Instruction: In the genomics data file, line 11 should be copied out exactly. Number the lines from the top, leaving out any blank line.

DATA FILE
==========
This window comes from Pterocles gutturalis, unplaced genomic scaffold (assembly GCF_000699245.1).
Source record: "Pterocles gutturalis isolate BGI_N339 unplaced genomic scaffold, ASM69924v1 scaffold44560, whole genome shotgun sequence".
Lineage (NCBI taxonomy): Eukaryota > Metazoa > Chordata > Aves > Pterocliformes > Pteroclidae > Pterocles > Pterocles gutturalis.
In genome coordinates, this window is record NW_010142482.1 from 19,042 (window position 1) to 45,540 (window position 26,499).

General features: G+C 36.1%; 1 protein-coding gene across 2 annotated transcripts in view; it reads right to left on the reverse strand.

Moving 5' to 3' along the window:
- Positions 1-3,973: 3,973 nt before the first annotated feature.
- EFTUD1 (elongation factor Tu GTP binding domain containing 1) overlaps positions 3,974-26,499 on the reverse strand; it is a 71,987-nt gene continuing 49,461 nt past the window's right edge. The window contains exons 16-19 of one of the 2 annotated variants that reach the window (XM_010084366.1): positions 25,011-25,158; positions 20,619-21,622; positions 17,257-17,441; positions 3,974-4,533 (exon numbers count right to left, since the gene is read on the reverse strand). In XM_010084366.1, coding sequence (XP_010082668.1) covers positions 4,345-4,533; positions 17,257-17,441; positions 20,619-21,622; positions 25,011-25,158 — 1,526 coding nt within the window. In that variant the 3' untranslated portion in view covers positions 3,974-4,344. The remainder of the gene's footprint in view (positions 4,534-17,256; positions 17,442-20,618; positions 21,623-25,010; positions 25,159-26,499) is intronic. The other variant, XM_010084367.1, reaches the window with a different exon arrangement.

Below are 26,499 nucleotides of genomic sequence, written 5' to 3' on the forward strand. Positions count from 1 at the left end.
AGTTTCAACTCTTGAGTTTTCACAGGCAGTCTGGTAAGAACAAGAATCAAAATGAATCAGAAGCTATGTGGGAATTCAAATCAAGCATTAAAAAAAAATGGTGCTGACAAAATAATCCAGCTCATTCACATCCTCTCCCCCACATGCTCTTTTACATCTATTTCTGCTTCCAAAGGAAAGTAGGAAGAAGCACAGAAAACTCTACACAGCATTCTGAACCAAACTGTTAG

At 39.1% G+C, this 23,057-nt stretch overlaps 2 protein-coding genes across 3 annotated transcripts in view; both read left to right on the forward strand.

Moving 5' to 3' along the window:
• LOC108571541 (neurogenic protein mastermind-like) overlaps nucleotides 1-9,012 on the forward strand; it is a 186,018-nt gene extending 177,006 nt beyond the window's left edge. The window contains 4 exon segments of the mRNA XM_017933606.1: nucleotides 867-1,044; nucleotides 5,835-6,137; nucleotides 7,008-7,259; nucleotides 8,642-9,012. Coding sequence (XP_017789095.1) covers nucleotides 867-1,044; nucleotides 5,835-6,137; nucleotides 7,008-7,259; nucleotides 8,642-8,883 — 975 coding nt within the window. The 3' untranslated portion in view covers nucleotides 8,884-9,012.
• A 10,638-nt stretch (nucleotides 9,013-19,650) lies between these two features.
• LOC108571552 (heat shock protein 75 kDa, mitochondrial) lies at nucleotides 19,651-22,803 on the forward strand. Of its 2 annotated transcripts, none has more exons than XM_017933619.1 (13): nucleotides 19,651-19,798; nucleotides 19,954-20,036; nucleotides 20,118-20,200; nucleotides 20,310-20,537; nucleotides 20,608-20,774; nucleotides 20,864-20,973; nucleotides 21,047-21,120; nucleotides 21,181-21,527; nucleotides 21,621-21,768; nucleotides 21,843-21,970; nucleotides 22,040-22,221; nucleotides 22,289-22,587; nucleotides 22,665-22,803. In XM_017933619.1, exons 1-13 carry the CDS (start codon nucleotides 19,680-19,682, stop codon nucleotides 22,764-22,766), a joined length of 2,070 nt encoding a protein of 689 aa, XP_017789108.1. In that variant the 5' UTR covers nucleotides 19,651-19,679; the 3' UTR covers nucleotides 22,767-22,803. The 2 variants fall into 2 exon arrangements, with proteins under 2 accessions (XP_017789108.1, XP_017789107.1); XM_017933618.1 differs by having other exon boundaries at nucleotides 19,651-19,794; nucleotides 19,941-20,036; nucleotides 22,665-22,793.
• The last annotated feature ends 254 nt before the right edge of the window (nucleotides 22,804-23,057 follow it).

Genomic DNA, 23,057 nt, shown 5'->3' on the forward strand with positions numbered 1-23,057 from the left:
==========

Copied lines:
At 39.1% G+C, this 23,057-nt stretch overlaps 2 protein-coding genes across 3 annotated transcripts in view; both read left to right on the forward strand.